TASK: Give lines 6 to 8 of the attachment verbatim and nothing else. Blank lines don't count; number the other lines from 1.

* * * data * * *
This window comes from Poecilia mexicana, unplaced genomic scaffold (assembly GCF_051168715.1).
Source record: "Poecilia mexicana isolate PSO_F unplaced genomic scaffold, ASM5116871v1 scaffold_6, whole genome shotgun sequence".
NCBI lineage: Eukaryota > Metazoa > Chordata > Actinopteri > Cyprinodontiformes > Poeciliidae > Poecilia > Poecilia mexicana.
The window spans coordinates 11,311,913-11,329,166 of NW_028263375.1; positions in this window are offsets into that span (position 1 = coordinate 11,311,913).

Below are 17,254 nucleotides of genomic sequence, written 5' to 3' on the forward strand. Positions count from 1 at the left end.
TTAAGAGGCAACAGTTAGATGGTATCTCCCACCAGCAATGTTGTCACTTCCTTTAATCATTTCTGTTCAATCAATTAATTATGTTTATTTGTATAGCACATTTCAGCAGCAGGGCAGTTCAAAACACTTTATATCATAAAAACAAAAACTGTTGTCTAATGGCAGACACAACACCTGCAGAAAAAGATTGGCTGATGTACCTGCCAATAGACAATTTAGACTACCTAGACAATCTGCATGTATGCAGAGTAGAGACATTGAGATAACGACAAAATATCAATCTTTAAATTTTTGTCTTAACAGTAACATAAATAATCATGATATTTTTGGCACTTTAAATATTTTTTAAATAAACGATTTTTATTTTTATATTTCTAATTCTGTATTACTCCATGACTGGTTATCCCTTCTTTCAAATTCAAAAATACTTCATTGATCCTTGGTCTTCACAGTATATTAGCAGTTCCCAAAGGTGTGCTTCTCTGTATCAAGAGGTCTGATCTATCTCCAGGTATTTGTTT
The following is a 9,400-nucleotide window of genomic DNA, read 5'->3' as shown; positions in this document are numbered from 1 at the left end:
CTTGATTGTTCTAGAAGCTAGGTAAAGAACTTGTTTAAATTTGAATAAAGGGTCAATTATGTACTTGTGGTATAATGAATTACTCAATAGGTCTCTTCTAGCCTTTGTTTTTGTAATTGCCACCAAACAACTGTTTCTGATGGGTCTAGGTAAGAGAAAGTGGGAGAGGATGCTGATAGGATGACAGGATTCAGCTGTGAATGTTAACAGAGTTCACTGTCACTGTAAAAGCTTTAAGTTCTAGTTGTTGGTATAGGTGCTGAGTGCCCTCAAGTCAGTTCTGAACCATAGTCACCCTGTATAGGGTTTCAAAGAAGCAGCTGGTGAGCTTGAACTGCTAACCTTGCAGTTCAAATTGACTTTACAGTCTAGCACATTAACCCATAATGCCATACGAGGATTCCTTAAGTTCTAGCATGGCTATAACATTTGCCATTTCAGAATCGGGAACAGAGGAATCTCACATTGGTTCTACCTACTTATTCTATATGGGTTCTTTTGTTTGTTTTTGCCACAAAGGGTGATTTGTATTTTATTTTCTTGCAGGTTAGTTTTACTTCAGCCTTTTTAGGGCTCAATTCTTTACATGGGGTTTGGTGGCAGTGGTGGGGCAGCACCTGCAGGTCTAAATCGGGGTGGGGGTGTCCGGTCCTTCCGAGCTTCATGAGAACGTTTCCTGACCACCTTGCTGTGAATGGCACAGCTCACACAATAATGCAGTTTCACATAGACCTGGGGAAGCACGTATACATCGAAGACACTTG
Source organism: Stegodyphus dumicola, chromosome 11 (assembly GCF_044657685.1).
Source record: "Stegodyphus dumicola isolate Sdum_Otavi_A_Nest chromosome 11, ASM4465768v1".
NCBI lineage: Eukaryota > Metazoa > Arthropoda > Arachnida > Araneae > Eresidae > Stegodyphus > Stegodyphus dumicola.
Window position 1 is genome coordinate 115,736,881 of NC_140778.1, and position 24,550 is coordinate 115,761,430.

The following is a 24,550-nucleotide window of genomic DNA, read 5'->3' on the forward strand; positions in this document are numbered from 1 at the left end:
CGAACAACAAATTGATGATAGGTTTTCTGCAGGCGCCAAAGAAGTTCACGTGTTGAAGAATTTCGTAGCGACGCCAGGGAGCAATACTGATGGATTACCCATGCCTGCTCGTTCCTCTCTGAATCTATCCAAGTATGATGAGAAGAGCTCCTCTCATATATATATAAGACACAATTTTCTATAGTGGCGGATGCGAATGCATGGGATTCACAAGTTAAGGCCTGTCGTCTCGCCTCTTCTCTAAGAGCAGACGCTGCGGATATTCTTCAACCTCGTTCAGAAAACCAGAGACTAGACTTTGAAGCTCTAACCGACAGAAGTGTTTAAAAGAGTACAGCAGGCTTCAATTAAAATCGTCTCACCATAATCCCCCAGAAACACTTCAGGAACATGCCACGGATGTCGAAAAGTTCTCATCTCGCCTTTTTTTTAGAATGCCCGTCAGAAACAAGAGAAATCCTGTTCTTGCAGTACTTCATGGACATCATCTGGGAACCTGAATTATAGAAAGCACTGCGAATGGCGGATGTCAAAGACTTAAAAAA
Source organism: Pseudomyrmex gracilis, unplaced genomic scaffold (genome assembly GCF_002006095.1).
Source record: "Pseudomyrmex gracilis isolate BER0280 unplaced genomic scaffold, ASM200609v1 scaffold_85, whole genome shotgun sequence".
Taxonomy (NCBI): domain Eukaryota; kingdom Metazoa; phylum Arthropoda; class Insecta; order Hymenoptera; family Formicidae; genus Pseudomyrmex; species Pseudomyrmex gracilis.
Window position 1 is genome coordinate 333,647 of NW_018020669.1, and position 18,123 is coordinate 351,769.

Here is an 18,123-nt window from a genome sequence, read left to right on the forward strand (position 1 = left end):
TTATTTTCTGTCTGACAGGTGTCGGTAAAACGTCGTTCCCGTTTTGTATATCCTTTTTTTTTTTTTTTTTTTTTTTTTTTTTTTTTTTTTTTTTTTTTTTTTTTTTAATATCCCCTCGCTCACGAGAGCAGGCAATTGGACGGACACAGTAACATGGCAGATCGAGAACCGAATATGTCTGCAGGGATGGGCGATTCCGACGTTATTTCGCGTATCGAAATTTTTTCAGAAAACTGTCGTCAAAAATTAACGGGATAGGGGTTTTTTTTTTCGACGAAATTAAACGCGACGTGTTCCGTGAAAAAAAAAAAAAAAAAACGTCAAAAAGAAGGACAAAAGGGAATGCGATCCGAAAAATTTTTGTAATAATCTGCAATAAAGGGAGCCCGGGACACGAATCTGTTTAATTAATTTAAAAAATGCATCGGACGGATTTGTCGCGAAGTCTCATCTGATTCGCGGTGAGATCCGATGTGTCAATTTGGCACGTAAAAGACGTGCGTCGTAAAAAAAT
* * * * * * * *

TTAAGAGGCAACAGTTAGATGGTATCTCCCACCAGCAATGTTGTCACTTCCTTTAATCATTTCTGTTCAATCAATTAATTATGTTTATTTGTATAGCACATTTCAGCAGCAGGGCAGTTCAAAACACTTTATATCATAAAAACAAAAACTGTTGTCTAATGGCAGACACAACACCTGCAGAAAAAGATTGGCTGATGTACCTGCCAATAGACAATTTAGACTACCTAGACAATCTGCATGTATGCAGAGTAGAGACATTGAGATAACGACAAAATATCAATCTTTAAATTTTTGTCTTAACAGTAACATAAATAATCATGATATTTTTGGCACTTTAAATATTTTTTAAATAAACGATTTTTATTTTTATATTTCTAATTCTGTATTACTCCATGACTGGTTATCCCTTCTTTCAAATTCAAAAATACTTCATTGATCCTTGGTCTTCACAGTATATTAGCAGTTCCCAAAGGTGTGCTTCTCTGTATCAAGAGGTCTGATCTATCTCCAGGTATTTGTTT
The following is a 9,400-nucleotide window of genomic DNA, read 5'->3' as shown; positions in this document are numbered from 1 at the left end:
CTTGATTGTTCTAGAAGCTAGGTAAAGAACTTGTTTAAATTTGAATAAAGGGTCAATTATGTACTTGTGGTATAATGAATTACTCAATAGGTCTCTTCTAGCCTTTGTTTTTGTAATTGCCACCAAACAACTGTTTCTGATGGGTCTAGGTAAGAGAAAGTGGGAGAGGATGCTGATAGGATGACAGGATTCAGCTGTGAATGTTAACAGAGTTCACTGTCACTGTAAAAGCTTTAAGTTCTAGTTGTTGGTATAGGTGCTGAGTGCCCTCAAGTCAGTTCTGAACCATAGTCACCCTGTATAGGGTTTCAAAGAAGCAGCTGGTGAGCTTGAACTGCTAACCTTGCAGTTCAAATTGACTTTACAGTCTAGCACATTAACCCATAATGCCATACGAGGATTCCTTAAGTTCTAGCATGGCTATAACATTTGCCATTTCAGAATCGGGAACAGAGGAATCTCACATTGGTTCTACCTACTTATTCTATATGGGTTCTTTTGTTTGTTTTTGCCACAAAGGGTGATTTGTATTTTATTTTCTTGCAGGTTAGTTTTACTTCAGCCTTTTTAGGGCTCAATTCTTTACATGGGGTTTGGTGGCAGTGGTGGGGCAGCACCTGCAGGTCTAAATCGGGGTGGGGGTGTCCGGTCCTTCCGAGCTTCATGAGAACGTTTCCTGACCACCTTGCTGTGAATGGCACAGCTCACACAATAATGCAGTTTCACATAGACCTGGGGAAGCACGTATACATCGAAGACACTTG